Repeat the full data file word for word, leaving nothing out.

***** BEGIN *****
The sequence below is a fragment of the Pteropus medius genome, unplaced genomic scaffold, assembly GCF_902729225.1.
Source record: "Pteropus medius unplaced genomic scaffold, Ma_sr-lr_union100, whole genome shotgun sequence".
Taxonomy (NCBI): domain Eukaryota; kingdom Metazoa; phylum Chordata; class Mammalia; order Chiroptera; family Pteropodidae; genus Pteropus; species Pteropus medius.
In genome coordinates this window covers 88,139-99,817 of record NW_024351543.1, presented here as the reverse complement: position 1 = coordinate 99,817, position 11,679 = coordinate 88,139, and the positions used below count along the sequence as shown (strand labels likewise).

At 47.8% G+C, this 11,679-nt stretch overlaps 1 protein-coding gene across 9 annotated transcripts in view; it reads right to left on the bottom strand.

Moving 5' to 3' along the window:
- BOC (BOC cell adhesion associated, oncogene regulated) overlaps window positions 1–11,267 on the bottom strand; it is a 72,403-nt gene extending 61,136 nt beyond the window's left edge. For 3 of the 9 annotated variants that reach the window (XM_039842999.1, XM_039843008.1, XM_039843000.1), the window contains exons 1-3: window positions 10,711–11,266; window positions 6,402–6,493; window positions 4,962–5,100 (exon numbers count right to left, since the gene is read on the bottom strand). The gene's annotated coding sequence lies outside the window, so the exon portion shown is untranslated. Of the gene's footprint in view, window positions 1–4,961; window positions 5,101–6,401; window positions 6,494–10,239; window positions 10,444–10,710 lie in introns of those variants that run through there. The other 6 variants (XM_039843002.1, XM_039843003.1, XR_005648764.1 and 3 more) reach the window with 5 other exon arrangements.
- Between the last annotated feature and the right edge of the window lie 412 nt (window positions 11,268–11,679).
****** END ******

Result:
The sequence below is a fragment of the Pteropus medius genome, unplaced genomic scaffold, assembly GCF_902729225.1.
Source record: "Pteropus medius unplaced genomic scaffold, Ma_sr-lr_union100, whole genome shotgun sequence".
Taxonomy (NCBI): domain Eukaryota; kingdom Metazoa; phylum Chordata; class Mammalia; order Chiroptera; family Pteropodidae; genus Pteropus; species Pteropus medius.
In genome coordinates this window covers 88,139-99,817 of record NW_024351543.1, presented here as the reverse complement: position 1 = coordinate 99,817, position 11,679 = coordinate 88,139, and the positions used below count along the sequence as shown (strand labels likewise).

At 47.8% G+C, this 11,679-nt stretch overlaps 1 protein-coding gene across 9 annotated transcripts in view; it reads right to left on the bottom strand.

Moving 5' to 3' along the window:
- BOC (BOC cell adhesion associated, oncogene regulated) overlaps window positions 1–11,267 on the bottom strand; it is a 72,403-nt gene extending 61,136 nt beyond the window's left edge. For 3 of the 9 annotated variants that reach the window (XM_039842999.1, XM_039843008.1, XM_039843000.1), the window contains exons 1-3: window positions 10,711–11,266; window positions 6,402–6,493; window positions 4,962–5,100 (exon numbers count right to left, since the gene is read on the bottom strand). The gene's annotated coding sequence lies outside the window, so the exon portion shown is untranslated. Of the gene's footprint in view, window positions 1–4,961; window positions 5,101–6,401; window positions 6,494–10,239; window positions 10,444–10,710 lie in introns of those variants that run through there. The other 6 variants (XM_039843002.1, XM_039843003.1, XR_005648764.1 and 3 more) reach the window with 5 other exon arrangements.
- Between the last annotated feature and the right edge of the window lie 412 nt (window positions 11,268–11,679).